Cache Optimizations that reduce Miss Rate

Miss Rate is defined as the fraction of memory accesses not found in a level of the memory hierarchy. The following optimizations reduce Miss Rate.

Larger Block Size

A larger block size holds more number of words in the Cache. By the principle of spatial locality, if a data address location is referenced, nearby addresses will tend to be referenced soon. Having a larger block size ensures that when a word is referenced and brought into the Cache, sufficient nearby words are also available for future access. Thus, increasing the block size reduces the Miss Rate.

However, larger blocks increase miss penalty. This is because loading a larger block into the Cache will take longer. The increase in miss penalty may outweigh the decrease in Miss Rate.

Larger Cache Size

A larger overall Cache will have more number of blocks. This results in an increase in Cache capacity. Thus, the chances of the data being present in the Cache increases. This reduces the Miss Rate.

However, increasing the number of blocks will require more number of tag comparisions to search for the relevant block. So, a larger Cache may increase the Hit Time.

Higher Associativity

Increasing the associativity increases the number of slots available for a frame in a set. There will be less conflict between data addresses that map to the same set. Thus, increasing the associativity increases the chances of data being present in the Cache and reduces Miss Rate. A directly mapped cache of size N has about the same miss rate as a two-way set associative cache of size \frac{N}{2}.

However, increasing the associativity of blocks will require more number of tag comparisions within a set. So, increasing associativity may increase the Hit Time.

Hardware Prefetching – Stream Buffer

Hardware prefetching relies on the hardware being able to analyze the data access pattern and predict the next data location that needs to be Cached. The most common case of prefetching is accessing the next block. The hardware prefetches this data either directly into the Cache or into a Stream Buffer.

Suppose that the data at address A needs to be accessed and leads to a Cache Miss. In addition to this data being loaded into the Cache, the stream buffer prefetches successive blocks into the Stream Buffer. In the above example the Stream Buffer can hold 4 blocks. It would prefetch A+1, A+2, A+3, A+4 and hold them in the buffer. This buffer acts like a queue. If the processor requires the data at A+1 next, the queue moves up one block and A+5 gets added to the buffer. This pattern of prefetching successive blocks is called Sequential Prefetching.

Since successive blocks are available in the Stream Buffer, if processor requests for these blocks won’t lead to a Cache Miss.

Compiler Optimization – Loop Interchange

Consider the following code snippet

for i = 0 to N-1
    for j = 0 to N-1
        A[j][i] = i*j;

The term A[j][i] will first load the memory content at A[j] followed by indexing using i. However, the innermost loop increments j. So in the first iteration of the loop, the memory content at A[0] is loaded. This is followed by indexing 0 within A[0]. In the second iteration, the memory content at A[1] is loaded, followed by indexing 0 within A[1].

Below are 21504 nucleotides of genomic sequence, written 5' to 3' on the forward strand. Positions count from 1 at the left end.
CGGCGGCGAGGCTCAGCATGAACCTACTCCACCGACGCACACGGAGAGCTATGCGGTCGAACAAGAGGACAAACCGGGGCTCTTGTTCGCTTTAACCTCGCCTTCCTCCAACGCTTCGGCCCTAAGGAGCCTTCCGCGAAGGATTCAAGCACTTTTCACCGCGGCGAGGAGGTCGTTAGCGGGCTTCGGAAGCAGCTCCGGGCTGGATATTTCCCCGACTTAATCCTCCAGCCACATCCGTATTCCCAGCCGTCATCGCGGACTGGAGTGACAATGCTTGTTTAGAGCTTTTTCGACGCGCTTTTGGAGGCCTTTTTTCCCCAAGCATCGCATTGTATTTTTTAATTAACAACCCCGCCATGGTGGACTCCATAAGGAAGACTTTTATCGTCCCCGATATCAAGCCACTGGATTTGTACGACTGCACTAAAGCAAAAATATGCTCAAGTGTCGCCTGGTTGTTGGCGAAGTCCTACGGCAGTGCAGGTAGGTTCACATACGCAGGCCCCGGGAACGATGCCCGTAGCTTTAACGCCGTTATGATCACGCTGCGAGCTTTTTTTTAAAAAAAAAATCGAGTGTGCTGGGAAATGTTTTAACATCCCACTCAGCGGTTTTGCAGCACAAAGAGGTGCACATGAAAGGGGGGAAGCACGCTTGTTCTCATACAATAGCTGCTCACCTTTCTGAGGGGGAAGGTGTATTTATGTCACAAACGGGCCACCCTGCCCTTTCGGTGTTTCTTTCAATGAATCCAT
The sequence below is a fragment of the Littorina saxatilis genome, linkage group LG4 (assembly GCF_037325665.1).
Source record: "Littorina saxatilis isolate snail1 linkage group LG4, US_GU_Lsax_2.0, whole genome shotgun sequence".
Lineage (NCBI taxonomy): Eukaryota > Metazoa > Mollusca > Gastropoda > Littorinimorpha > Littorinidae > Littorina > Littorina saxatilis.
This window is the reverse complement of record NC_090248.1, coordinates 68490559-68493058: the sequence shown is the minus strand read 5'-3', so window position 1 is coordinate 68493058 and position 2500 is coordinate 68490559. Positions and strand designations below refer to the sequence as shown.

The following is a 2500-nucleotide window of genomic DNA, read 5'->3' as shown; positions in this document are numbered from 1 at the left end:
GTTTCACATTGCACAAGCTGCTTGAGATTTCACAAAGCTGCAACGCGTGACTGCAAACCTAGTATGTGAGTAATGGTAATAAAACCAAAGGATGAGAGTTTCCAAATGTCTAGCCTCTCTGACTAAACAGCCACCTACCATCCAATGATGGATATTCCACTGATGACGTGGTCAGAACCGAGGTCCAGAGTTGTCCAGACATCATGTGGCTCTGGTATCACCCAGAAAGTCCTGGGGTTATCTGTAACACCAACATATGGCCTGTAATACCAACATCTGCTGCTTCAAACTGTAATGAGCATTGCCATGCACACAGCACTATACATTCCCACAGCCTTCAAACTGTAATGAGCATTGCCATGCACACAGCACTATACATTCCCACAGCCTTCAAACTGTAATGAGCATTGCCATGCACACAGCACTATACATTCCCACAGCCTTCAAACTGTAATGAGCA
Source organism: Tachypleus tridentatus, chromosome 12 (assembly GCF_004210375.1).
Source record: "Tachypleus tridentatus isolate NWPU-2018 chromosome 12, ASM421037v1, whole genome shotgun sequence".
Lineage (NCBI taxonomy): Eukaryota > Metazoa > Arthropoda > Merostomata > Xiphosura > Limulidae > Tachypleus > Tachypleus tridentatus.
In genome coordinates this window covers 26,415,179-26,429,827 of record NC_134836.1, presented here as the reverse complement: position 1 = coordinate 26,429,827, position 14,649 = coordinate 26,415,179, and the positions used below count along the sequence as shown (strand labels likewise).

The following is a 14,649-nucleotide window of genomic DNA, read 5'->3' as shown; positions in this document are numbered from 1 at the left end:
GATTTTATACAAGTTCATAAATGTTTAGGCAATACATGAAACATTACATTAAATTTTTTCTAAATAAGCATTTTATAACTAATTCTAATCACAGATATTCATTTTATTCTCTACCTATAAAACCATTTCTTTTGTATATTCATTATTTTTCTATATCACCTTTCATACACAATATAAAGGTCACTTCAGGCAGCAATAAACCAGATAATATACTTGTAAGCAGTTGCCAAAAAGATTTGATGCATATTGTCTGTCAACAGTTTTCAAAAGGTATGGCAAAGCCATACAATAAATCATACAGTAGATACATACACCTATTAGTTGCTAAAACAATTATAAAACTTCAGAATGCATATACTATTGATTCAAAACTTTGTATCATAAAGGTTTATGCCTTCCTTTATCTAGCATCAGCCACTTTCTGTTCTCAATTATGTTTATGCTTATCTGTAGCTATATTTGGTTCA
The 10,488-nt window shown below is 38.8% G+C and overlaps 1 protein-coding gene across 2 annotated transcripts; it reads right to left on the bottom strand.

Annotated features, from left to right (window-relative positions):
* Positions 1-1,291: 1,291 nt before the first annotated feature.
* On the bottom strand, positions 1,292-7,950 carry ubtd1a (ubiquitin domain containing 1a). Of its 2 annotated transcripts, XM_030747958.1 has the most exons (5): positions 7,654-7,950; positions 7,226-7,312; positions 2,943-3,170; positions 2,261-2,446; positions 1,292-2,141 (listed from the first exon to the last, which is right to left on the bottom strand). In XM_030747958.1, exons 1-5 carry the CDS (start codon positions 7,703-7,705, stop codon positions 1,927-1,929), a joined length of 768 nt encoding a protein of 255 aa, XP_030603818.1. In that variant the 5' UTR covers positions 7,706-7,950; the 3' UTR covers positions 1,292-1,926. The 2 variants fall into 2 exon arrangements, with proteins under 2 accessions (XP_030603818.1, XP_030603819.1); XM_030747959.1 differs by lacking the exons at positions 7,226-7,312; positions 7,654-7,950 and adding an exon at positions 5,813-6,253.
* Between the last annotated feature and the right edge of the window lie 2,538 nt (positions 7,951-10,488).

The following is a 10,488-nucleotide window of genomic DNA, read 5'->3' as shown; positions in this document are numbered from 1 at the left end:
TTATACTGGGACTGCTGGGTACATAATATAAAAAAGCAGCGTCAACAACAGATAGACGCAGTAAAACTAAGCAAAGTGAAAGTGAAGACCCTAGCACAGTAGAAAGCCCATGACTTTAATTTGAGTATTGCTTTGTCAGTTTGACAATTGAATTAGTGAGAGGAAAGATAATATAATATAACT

This is very inefficient. Loading the entire A[0] array into the cache doesn’t benefit the processor if only one element within this array is accessed. In fact, if N is large, the above execution will cause a Cache Miss on every iteration.

The above code snippet can exchange the loops as shown below

for j = 0 to N-1
    for i = 0 to N-1
        A[j][i] = i*j;

Now, once the array at A[j] is loaded into the Cache, all elements within this array are indexed using i. All elements except the first one result in a Cache Hit because the memory contents of the array are already present in the Cache.

A compiler can optimize these kinds of code by interchanging the order of loops. This process reduces the Miss Rate by improving spatial locality.

Compiler Optimization – Blocking

Another compiler optimization involves processing the data in arrays like above as blocks. If multiple operations need to be performed on each data element in an array, it is more efficient to finish all these operations as soon as they are loaded in the Cache. A subset of the data array (called a block) is loaded into the Cache during initial access. This data in the Cache is reused until no more operations need to be performed. After this, another block is loaded and this process repeats.

In the above example blocks of 3 \times 3 are processed. This process reduces the Miss Rate by improving temporal locality.

Compiler Optimization – Prefetching

This optimization is targeted for loops that run over a large number of iterations. Consider the following loop

for i = 0 to N-1
    A[i] = 2 * A[i]

Each element access will cause a Compulsory miss. This is very inefficient especially when N is large. At each iteration, the ith element of the array is accessed. The elements that are needed in a future iteration can be prefetched by the compiler to improve efficiency.

for i = 0 to N-1
    prefetch(A[i + k])
    A[i] = 2 * A[i]

Now k future elements of the array are prefetched. The value of k will depend on the Cache Miss Penalty and the time it takes to run one iteration of the loop.


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